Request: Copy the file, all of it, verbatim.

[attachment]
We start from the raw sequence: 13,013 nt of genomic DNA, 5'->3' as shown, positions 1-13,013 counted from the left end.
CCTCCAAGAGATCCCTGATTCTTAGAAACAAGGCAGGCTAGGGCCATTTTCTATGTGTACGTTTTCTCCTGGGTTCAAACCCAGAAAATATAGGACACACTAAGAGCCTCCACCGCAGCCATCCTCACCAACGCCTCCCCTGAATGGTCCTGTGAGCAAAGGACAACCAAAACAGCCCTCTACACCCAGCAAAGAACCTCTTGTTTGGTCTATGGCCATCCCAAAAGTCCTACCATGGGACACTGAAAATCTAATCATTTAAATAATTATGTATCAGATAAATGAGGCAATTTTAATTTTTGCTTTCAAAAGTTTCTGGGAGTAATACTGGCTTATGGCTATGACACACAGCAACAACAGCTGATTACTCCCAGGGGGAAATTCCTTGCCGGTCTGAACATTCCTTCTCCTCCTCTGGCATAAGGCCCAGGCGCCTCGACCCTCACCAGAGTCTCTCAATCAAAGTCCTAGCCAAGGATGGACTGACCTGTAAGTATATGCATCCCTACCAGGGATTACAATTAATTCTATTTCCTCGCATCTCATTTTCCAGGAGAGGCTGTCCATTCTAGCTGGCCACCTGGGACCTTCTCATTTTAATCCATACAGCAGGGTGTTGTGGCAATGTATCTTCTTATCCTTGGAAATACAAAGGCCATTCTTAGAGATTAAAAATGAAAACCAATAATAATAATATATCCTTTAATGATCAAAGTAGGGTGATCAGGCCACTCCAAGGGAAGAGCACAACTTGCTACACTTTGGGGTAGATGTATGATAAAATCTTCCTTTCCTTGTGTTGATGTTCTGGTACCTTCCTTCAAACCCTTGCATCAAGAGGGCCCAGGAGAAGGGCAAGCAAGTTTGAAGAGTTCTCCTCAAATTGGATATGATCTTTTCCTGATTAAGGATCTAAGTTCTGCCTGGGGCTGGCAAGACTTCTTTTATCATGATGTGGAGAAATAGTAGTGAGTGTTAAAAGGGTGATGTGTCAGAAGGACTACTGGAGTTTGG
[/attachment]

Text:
We start from the raw sequence: 13,013 nt of genomic DNA, 5'->3' as shown, positions 1-13,013 counted from the left end.
CCTCCAAGAGATCCCTGATTCTTAGAAACAAGGCAGGCTAGGGCCATTTTCTATGTGTACGTTTTCTCCTGGGTTCAAACCCAGAAAATATAGGACACACTAAGAGCCTCCACCGCAGCCATCCTCACCAACGCCTCCCCTGAATGGTCCTGTGAGCAAAGGACAACCAAAACAGCCCTCTACACCCAGCAAAGAACCTCTTGTTTGGTCTATGGCCATCCCAAAAGTCCTACCATGGGACACTGAAAATCTAATCATTTAAATAATTATGTATCAGATAAATGAGGCAATTTTAATTTTTGCTTTCAAAAGTTTCTGGGAGTAATACTGGCTTATGGCTATGACACACAGCAACAACAGCTGATTACTCCCAGGGGGAAATTCCTTGCCGGTCTGAACATTCCTTCTCCTCCTCTGGCATAAGGCCCAGGCGCCTCGACCCTCACCAGAGTCTCTCAATCAAAGTCCTAGCCAAGGATGGACTGACCTGTAAGTATATGCATCCCTACCAGGGATTACAATTAATTCTATTTCCTCGCATCTCATTTTCCAGGAGAGGCTGTCCATTCTAGCTGGCCACCTGGGACCTTCTCATTTTAATCCATACAGCAGGGTGTTGTGGCAATGTATCTTCTTATCCTTGGAAATACAAAGGCCATTCTTAGAGATTAAAAATGAAAACCAATAATAATAATATATCCTTTAATGATCAAAGTAGGGTGATCAGGCCACTCCAAGGGAAGAGCACAACTTGCTACACTTTGGGGTAGATGTATGATAAAATCTTCCTTTCCTTGTGTTGATGTTCTGGTACCTTCCTTCAAACCCTTGCATCAAGAGGGCCCAGGAGAAGGGCAAGCAAGTTTGAAGAGTTCTCCTCAAATTGGATATGATCTTTTCCTGATTAAGGATCTAAGTTCTGCCTGGGGCTGGCAAGACTTCTTTTATCATGATGTGGAGAAATAGTAGTGAGTGTTAAAAGGGTGATGTGTCAGAAGGACTACTGGAGTTTGG